CAL’s second Boeing 737 Max 8 arrives at ORIA

| 08/03/2019 | 62 Comments
Cayman News Service

New CAL Max 8 aircraft in Seattle (CLICK TO ENLARGE)

(CNS): Captain Steven Coe and First Officer Giselah Ebanks brought Cayman Airways’ second new Boeing 737 Max 8 aircraft to Grand Cayman from Seattle Thursday evening. The aircraft is one of four in the national airline’s new fleet of Max 8 planes, which will be christened into service next week and arrives just as the flag carrier begins its newest and longest ever non-stop route to Denver, Colorado. The new Max 8 has made that gateway possible and Cayman Airways plans to add more longer routes after investing in the new aircraft.

The non-stop flight to Denver left for the first time on Saturday, 2 March, in the first Max 8 that CAL acquired last year, making Cayman Airways the first Caribbean-based airline to serve the Mile High City. The new route’s inaugural flights outbound and inbound were celebrated with ribbon-cutting ceremonies at Owen Roberts International Airport (ORIA) as well as at Denver International Airport (DEN).

Cayman Airways President and CEO, Fabian Whorms, said it was a “momentous occasion, and we are very excited about welcoming new and returning visitors to the Cayman Islands from the Mile High City”.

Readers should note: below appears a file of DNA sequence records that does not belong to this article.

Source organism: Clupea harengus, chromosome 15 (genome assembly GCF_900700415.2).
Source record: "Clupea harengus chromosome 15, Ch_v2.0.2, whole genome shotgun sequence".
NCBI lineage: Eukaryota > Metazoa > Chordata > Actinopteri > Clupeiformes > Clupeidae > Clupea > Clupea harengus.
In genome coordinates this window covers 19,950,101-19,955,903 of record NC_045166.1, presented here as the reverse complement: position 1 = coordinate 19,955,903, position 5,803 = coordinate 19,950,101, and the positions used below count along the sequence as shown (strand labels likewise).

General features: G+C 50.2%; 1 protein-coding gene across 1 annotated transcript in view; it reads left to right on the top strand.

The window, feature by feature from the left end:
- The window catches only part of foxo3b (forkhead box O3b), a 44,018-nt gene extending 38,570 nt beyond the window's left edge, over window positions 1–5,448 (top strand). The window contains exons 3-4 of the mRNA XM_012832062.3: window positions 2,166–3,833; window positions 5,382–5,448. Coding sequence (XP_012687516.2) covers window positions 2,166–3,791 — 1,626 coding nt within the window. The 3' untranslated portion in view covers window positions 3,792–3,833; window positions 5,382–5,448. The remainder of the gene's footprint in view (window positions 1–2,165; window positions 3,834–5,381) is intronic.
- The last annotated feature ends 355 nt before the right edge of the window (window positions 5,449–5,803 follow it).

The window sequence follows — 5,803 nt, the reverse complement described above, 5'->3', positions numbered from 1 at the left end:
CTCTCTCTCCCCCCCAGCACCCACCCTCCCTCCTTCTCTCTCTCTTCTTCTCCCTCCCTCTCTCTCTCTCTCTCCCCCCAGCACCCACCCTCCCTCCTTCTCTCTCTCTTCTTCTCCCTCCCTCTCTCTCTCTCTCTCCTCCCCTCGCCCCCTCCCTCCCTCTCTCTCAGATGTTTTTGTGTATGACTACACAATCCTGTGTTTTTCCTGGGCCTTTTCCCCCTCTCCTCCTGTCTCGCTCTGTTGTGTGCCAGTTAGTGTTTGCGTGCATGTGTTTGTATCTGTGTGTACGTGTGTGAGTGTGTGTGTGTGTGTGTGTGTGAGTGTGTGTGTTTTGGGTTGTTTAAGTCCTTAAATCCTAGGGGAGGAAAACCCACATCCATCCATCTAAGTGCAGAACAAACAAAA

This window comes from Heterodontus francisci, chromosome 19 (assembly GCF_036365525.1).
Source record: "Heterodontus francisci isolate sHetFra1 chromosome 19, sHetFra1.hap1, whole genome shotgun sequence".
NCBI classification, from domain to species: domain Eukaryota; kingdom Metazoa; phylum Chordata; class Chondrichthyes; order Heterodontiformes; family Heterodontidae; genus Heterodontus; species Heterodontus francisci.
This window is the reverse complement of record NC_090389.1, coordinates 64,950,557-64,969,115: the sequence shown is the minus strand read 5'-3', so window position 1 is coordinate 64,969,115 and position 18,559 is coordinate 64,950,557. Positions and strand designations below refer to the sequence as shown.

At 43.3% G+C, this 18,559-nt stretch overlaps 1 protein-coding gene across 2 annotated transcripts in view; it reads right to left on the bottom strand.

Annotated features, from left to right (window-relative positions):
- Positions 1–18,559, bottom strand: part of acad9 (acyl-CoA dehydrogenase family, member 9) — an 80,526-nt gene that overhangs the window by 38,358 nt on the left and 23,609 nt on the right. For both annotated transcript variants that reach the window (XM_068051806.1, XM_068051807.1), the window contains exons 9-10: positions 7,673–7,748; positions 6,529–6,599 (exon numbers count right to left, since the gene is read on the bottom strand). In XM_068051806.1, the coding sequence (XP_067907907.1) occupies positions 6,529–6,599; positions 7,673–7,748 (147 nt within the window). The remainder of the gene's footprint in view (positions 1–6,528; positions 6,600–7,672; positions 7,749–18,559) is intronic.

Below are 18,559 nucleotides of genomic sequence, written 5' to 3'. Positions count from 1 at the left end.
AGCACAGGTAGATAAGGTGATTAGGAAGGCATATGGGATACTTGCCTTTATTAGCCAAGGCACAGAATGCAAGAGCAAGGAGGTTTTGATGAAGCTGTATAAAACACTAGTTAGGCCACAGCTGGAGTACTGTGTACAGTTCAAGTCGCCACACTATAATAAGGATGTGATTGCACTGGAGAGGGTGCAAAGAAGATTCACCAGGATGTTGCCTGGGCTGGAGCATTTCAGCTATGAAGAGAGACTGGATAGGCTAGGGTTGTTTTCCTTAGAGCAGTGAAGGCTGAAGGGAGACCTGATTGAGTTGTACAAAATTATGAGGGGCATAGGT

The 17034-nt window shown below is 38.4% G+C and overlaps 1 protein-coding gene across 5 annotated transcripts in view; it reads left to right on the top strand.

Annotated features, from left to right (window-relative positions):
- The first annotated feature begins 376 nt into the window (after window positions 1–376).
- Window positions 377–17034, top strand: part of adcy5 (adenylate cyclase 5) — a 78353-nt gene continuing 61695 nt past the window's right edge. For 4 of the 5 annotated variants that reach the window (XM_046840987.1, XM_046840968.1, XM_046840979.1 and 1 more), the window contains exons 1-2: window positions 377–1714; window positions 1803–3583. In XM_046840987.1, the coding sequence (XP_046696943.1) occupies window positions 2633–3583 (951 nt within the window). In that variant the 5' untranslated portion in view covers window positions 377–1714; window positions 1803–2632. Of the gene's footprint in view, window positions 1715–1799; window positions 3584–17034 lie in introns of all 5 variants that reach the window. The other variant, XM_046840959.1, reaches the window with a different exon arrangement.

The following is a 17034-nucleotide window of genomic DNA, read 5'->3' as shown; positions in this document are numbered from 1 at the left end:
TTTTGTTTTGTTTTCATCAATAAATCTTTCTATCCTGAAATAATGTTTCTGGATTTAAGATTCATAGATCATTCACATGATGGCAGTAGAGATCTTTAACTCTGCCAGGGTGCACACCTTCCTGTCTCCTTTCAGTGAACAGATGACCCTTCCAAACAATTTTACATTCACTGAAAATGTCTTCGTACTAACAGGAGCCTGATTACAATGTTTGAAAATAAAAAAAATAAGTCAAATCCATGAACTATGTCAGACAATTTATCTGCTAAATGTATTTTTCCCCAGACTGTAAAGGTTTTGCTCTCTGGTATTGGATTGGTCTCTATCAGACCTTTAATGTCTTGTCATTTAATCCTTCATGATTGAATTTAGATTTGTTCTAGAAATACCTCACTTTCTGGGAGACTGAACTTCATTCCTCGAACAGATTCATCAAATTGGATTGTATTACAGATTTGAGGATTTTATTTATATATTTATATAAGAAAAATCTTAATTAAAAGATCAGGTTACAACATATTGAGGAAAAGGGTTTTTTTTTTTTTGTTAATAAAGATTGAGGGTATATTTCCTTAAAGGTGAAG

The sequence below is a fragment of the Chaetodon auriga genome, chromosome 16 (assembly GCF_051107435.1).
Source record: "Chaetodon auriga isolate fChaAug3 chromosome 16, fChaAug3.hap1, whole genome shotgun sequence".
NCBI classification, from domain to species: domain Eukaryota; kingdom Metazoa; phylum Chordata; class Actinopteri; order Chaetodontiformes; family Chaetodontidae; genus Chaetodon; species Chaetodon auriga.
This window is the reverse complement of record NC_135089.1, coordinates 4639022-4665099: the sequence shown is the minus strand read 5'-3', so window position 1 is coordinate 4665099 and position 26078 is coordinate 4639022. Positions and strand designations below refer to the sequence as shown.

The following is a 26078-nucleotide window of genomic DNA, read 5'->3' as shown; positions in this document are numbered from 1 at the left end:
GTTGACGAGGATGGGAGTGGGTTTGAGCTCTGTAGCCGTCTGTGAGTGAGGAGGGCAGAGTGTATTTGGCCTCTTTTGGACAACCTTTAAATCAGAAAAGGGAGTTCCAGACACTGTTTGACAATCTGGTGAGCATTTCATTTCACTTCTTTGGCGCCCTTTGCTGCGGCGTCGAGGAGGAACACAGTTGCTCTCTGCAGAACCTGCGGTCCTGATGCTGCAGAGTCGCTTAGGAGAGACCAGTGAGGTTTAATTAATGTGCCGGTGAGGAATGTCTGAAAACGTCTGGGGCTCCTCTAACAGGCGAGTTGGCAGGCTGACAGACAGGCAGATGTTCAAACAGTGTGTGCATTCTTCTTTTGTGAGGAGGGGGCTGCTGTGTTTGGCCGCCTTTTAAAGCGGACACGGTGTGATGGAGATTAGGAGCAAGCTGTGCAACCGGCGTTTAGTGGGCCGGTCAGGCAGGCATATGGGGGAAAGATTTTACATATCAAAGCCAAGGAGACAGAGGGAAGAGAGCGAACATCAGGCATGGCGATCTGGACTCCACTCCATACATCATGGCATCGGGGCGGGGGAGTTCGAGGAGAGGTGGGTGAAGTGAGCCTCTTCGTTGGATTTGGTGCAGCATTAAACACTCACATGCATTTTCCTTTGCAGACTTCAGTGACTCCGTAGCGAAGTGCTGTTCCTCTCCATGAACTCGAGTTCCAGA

Cayman News Service

CAL President and CEO, Fabian Whorms (front) with Capt. Steven Coe and FO Giselah Ebanks (CLICK TO ENLARGE)

CNS has been unable to confirm reports, despite requests to officials, that the flight flew to Denver without any paying passengers from Cayman but it is understood that it did return with its first-ever passengers from the new gateway.

Whorms said the new service will reduce the travel time to Grand Cayman from typically between nine and eleven hours using multiple flights to less than five hours. Officials from the airline said in a press release that Denver was a natural addition to the Grand Cayman network, as Colorado boasts the sixth-largest population of scuba divers in the US and ranks as the fastest growing state for scuba divers since 2010. Grand Cayman is a popular location for scuba diving and is widely considered a world-class diving destination.

Currently, Denver is the largest US market without non-stop service to Grand Cayman, with more than 250 passengers per week travelling to this tropical destination. Travel demand between Denver and Grand Cayman is very strong, recording nearly 20% growth over the past year.

The new service will operate seasonally twice a week, on Wednesdays and Saturdays, through to mid-August, and will return in the airline’s winter schedule starting in December 2019.

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Category: Business, Tourism, Transport

Comments (62)